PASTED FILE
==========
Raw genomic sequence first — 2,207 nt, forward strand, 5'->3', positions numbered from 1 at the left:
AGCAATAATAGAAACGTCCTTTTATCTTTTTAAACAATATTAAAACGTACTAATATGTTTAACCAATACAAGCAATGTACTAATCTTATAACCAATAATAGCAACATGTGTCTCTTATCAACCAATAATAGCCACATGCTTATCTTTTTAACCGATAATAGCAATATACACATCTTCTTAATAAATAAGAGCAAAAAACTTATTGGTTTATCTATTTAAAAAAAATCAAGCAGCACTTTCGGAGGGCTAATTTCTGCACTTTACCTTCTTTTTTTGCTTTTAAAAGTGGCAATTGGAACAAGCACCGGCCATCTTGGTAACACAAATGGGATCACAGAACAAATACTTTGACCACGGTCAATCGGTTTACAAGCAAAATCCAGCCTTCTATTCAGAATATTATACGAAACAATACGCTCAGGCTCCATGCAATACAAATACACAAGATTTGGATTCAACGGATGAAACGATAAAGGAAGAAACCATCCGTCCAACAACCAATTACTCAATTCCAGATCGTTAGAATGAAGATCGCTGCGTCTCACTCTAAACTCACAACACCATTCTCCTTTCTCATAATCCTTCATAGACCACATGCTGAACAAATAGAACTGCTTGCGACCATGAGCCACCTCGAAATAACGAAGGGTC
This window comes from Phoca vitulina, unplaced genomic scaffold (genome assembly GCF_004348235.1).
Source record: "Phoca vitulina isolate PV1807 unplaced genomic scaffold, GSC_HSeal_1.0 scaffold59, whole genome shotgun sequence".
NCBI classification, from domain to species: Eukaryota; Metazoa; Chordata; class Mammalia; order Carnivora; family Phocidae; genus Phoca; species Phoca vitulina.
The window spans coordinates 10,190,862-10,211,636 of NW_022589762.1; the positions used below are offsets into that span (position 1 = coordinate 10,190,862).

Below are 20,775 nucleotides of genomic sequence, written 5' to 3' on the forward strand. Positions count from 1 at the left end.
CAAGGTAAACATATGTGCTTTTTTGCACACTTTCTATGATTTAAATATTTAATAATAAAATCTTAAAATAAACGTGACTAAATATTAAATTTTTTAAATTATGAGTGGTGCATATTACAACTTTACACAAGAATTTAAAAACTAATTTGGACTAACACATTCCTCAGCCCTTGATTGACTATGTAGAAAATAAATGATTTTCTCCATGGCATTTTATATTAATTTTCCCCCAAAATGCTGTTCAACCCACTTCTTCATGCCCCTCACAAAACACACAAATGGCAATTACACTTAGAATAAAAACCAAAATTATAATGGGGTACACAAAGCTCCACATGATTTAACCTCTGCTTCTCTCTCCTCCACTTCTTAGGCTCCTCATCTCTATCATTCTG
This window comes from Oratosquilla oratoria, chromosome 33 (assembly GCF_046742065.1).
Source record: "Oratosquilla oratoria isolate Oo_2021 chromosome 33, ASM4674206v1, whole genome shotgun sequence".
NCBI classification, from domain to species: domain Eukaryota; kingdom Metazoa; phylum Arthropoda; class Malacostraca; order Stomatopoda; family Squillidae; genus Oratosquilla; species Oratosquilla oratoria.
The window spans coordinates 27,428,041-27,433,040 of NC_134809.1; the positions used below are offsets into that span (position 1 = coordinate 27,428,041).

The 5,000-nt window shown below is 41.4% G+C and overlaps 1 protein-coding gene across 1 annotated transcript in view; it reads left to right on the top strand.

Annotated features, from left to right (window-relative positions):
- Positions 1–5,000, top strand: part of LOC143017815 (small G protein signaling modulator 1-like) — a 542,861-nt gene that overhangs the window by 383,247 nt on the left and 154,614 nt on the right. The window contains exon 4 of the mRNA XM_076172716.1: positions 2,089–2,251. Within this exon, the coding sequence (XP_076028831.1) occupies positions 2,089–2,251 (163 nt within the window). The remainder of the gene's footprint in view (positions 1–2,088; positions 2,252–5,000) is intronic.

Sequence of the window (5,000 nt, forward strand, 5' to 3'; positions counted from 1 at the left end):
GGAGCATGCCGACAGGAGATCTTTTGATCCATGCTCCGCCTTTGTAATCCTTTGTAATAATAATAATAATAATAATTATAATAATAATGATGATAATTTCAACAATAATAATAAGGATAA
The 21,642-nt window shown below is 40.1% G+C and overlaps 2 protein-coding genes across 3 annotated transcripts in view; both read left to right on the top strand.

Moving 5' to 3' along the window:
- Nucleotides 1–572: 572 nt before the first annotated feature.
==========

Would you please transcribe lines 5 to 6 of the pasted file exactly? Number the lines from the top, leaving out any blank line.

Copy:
NCBI classification, from domain to species: Eukaryota; Metazoa; Chordata; class Mammalia; order Carnivora; family Phocidae; genus Phoca; species Phoca vitulina.
The window spans coordinates 10,190,862-10,211,636 of NW_022589762.1; the positions used below are offsets into that span (position 1 = coordinate 10,190,862).